[13 FOR FRIDAY THE 13th!] SE7EN (1995)


Long-time fans of the Beastie Boys recognize that their sound really didn’t start to formulate until their sophomore effort, Paul’s Boutique. The layered sampling & the lyricism that became the Beasties’ brand were only in their infancy on Licensed to Ill – a record more-than-a-little influenced by producer Rick Rubin.


This metaphor is one I’ve enlisted before when describing how SE7EN falls within David Fincher‘s filmography. In the same way the Beasties were hungrily discovering themselves both as artists and a commodity within a larger industry, Fincher had to course-correct his own career after the dismal experience of his debut feature, ALIEN³. While New York City’s best white-boy rap group had to destroy & reinvent with smaller focus, Fincher had to get back to what made him a master visualist, and, hopefully this time, without the studio interference that plagued his first film. The hunger for change is sometimes more important than the hunger to define oneself or be heard.


What SE7EN depicts is a maturity of over a decade of music video direction for Fincher – a man who absolutely knows what he wants – bolstered by an unmistakable style. The collaborators he teamed with – Pitt and Freeman, writer Andrew Kevin Walker, cinematographer Darius Khondji, production designer Arthur Max, composer Howard Shore, makeup effects maestro Rob Bottin – all contributed to a truly dark and menacing slasher-turned-psycho-noir that captured the decaying heroin den chic of mid-’90s urban life.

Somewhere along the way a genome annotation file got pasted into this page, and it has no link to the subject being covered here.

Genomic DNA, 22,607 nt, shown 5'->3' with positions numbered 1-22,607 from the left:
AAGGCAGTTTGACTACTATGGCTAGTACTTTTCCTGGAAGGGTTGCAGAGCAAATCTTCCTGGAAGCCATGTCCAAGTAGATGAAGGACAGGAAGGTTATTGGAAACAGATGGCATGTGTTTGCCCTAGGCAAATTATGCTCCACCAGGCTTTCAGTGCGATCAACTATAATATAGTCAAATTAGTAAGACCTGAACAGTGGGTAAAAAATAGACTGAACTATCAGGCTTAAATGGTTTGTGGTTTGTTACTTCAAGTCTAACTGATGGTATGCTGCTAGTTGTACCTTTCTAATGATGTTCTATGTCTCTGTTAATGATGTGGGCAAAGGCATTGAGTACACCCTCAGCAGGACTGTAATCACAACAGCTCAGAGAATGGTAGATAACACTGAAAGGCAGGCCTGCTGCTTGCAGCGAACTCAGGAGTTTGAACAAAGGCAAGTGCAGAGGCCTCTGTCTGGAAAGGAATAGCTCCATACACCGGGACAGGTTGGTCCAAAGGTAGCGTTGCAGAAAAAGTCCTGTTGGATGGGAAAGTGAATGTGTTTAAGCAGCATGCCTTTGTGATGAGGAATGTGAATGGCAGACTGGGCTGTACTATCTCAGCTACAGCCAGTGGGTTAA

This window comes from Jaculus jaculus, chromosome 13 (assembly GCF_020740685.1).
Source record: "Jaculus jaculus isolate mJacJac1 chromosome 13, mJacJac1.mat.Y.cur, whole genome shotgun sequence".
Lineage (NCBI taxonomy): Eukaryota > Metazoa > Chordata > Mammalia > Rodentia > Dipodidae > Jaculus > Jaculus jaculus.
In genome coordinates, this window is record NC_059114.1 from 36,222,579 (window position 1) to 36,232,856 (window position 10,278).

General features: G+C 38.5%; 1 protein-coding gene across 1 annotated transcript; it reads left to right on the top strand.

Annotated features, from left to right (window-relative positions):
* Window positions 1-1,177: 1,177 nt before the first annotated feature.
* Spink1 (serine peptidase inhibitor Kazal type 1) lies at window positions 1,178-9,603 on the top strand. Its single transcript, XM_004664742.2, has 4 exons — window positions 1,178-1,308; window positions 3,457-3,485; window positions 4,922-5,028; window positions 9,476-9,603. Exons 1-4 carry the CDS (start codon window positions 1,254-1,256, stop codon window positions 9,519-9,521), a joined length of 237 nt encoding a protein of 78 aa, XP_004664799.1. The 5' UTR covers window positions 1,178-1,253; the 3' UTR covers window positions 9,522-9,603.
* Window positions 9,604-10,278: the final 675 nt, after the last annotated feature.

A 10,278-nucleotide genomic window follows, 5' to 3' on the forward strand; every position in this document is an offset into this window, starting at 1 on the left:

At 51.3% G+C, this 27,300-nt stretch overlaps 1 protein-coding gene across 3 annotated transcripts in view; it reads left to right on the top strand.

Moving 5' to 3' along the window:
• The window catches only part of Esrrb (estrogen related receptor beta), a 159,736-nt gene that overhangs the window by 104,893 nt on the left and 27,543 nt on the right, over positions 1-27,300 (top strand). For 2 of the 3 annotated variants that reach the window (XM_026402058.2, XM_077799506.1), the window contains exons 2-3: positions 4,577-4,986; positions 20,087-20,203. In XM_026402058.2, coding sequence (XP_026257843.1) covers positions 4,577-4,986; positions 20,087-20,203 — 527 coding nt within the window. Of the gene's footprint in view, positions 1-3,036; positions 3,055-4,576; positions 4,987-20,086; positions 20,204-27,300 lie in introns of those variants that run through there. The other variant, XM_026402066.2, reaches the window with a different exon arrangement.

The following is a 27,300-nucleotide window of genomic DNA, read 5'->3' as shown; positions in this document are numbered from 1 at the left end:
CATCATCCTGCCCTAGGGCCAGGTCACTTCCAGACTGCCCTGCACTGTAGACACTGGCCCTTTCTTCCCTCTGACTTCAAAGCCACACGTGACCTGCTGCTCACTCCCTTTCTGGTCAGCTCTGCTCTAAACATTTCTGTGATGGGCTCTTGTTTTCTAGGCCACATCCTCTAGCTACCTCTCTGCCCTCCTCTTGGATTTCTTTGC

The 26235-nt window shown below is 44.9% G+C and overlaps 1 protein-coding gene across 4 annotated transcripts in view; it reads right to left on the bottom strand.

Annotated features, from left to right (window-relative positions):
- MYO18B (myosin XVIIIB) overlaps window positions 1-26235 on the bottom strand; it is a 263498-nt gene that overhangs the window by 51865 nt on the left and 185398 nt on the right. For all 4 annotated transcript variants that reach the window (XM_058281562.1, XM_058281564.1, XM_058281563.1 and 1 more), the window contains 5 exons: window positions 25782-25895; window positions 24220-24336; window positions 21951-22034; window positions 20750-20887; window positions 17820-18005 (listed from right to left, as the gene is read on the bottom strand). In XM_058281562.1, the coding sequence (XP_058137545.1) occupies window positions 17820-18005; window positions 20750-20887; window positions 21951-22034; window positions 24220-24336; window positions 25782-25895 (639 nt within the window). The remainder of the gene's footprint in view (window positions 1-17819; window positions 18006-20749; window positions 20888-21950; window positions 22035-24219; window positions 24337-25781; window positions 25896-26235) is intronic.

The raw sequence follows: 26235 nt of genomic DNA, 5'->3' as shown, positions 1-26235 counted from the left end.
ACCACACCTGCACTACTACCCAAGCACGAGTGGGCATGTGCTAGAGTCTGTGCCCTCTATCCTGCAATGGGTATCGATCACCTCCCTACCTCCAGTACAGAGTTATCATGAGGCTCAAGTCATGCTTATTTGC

Partnered with New Line Cinema, Fincher was finally able to show off; to marry his brand of short-form storytelling with a feature-length narrative, filled with lots of smoke, illuminated by flashlights and focused on the technical precision he continued to refine throughout his career. Sequences – like music videos themselves – comprise the memories of SE7EN. Those Stan Brakhage-esque opening titles, with that Nine Inch Nails remix of “Closer” playing underneath, set the stage for a grimy descent into Hell on Earth. The murder scenes – lovingly detailed and distinctive vignettes – tied to the seven deadly sins. John Doe’s apartment maze, a vacation through Limbo. The chase through the hotel. The incongruous geography of Los Angeles, New York City and the desert. They’re all parts of an unsettling and off-kilter world (one which Freeman’s character urges is “worth fighting for”). And, of course, prompt anyone with the film’s title nowadays and they’ll most likely scream its ubiquitous spoiler – SE7EN is “the head-in-a-box movie” – a reputation that I’m sure still leaves its filmmakers giddy.






Gregory Sahadachny
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